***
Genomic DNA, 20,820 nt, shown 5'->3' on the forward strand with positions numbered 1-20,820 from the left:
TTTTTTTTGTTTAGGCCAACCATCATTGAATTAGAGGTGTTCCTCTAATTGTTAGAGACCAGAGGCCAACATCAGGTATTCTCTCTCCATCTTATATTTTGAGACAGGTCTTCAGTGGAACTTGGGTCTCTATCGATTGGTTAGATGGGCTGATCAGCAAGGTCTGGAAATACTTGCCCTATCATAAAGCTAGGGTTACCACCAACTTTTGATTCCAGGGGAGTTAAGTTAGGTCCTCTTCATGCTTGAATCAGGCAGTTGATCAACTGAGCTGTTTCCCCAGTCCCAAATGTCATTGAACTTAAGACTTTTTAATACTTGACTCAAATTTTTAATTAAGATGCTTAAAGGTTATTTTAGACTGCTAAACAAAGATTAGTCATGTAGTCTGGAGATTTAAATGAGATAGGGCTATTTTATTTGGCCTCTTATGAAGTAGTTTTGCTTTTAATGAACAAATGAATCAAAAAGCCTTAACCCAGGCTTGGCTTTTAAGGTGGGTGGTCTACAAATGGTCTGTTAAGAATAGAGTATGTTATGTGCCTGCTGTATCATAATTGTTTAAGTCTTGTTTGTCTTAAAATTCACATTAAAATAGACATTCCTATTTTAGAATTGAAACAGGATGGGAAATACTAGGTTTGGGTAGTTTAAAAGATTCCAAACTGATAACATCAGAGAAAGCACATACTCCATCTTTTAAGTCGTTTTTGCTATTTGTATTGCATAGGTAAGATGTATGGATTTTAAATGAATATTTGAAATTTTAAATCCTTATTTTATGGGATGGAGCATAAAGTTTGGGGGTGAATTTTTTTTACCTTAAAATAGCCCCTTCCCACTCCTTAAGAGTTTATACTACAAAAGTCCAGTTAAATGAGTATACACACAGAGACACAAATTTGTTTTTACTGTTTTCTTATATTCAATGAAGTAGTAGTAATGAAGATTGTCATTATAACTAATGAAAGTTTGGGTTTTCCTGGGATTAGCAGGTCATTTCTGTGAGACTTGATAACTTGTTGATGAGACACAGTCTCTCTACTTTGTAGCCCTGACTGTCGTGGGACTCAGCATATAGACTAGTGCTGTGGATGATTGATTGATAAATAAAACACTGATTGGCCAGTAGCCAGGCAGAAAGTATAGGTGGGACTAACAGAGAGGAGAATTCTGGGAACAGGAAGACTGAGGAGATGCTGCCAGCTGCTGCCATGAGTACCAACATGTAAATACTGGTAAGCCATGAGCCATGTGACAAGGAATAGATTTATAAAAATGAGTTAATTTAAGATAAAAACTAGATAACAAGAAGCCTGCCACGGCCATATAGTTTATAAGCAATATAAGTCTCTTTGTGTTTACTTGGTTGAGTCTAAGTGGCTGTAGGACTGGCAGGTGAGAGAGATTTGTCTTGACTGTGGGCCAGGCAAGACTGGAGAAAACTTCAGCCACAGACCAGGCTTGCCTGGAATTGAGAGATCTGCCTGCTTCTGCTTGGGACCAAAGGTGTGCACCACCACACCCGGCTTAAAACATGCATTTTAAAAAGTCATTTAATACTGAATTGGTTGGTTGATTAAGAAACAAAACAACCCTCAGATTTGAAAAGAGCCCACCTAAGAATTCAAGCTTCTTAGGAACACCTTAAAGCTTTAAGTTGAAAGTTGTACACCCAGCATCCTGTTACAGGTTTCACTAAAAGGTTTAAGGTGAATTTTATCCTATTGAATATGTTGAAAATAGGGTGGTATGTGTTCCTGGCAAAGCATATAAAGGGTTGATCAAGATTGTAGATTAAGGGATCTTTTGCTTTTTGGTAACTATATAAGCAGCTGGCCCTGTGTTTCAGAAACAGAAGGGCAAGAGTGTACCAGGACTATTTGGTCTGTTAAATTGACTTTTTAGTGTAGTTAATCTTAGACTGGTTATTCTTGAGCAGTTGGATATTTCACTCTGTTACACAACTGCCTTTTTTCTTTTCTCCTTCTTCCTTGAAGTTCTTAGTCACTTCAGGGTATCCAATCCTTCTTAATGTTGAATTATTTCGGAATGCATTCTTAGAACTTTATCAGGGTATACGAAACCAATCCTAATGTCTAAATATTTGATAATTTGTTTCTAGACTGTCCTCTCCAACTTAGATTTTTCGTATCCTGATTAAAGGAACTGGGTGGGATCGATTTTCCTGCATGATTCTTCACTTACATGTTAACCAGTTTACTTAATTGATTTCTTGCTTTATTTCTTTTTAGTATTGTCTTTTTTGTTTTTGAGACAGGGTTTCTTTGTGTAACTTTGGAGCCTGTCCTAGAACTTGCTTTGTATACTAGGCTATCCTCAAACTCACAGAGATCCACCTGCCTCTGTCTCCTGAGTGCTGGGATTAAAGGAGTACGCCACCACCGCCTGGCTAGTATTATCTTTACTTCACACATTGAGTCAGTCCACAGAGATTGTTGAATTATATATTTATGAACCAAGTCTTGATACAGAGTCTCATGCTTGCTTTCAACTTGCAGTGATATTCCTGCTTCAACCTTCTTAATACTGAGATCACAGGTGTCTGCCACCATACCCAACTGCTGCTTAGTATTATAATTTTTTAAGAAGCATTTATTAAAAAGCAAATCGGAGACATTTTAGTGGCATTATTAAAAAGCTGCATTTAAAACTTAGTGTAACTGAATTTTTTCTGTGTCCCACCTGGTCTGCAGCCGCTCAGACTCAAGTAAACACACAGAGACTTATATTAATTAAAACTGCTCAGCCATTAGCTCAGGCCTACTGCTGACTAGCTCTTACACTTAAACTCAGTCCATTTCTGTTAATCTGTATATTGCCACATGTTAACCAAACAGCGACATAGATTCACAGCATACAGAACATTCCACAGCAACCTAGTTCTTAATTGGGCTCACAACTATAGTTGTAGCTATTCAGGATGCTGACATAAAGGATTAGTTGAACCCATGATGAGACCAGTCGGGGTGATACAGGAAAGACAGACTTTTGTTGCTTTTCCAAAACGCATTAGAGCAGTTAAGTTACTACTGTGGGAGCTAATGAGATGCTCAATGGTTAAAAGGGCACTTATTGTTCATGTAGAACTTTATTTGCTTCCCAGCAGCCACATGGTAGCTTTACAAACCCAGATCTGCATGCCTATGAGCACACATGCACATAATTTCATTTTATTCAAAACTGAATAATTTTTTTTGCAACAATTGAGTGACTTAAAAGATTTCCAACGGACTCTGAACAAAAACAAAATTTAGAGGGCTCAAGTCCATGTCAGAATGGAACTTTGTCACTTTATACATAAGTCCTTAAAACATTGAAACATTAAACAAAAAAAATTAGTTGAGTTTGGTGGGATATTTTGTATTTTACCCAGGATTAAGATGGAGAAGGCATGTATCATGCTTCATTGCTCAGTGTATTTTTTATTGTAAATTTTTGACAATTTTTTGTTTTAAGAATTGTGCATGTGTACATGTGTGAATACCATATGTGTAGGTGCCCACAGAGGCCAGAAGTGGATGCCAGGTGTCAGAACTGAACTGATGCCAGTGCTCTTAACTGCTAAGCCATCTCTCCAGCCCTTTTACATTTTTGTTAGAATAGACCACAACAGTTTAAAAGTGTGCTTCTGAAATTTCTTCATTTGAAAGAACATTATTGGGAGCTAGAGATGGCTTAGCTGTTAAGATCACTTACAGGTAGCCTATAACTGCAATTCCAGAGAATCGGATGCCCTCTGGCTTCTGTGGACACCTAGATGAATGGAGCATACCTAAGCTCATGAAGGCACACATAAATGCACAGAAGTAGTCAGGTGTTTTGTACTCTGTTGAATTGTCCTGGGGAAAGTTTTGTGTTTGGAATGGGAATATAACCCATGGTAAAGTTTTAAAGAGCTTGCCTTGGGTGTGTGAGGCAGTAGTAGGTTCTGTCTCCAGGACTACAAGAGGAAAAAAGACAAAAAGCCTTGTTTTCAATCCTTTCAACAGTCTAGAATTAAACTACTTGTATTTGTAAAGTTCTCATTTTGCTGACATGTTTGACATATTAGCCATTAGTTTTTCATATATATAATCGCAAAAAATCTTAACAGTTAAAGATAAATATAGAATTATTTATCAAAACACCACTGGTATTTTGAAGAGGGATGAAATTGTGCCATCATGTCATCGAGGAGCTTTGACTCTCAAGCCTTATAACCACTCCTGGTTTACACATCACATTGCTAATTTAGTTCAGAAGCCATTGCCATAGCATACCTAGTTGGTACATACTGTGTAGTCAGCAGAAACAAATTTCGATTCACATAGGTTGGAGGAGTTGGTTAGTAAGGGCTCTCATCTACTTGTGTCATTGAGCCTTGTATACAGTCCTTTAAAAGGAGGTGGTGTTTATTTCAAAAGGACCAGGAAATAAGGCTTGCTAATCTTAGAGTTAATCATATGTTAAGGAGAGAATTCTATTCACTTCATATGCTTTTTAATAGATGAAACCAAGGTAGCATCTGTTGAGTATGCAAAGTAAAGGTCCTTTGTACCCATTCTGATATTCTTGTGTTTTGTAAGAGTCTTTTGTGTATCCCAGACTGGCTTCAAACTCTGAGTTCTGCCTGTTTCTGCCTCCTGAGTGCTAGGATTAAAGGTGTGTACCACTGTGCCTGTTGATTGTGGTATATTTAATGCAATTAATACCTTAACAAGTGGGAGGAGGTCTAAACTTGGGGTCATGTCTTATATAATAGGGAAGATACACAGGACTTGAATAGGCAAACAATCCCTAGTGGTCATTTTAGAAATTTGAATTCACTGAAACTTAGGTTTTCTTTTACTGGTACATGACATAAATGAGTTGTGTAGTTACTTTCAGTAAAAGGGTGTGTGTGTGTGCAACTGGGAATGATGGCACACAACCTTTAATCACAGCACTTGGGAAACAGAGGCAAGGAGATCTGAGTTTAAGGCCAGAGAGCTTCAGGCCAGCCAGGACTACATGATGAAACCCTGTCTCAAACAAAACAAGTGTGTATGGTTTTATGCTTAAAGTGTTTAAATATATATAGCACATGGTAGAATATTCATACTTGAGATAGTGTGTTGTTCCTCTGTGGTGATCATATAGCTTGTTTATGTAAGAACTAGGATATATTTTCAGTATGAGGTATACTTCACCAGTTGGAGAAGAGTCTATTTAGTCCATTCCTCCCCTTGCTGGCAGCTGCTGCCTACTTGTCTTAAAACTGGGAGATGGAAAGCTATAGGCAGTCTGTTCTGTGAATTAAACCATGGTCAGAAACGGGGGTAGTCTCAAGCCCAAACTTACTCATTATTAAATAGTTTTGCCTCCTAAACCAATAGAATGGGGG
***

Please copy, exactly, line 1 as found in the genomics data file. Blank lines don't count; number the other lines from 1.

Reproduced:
Genomic DNA, 20,820 nt, shown 5'->3' on the forward strand with positions numbered 1-20,820 from the left: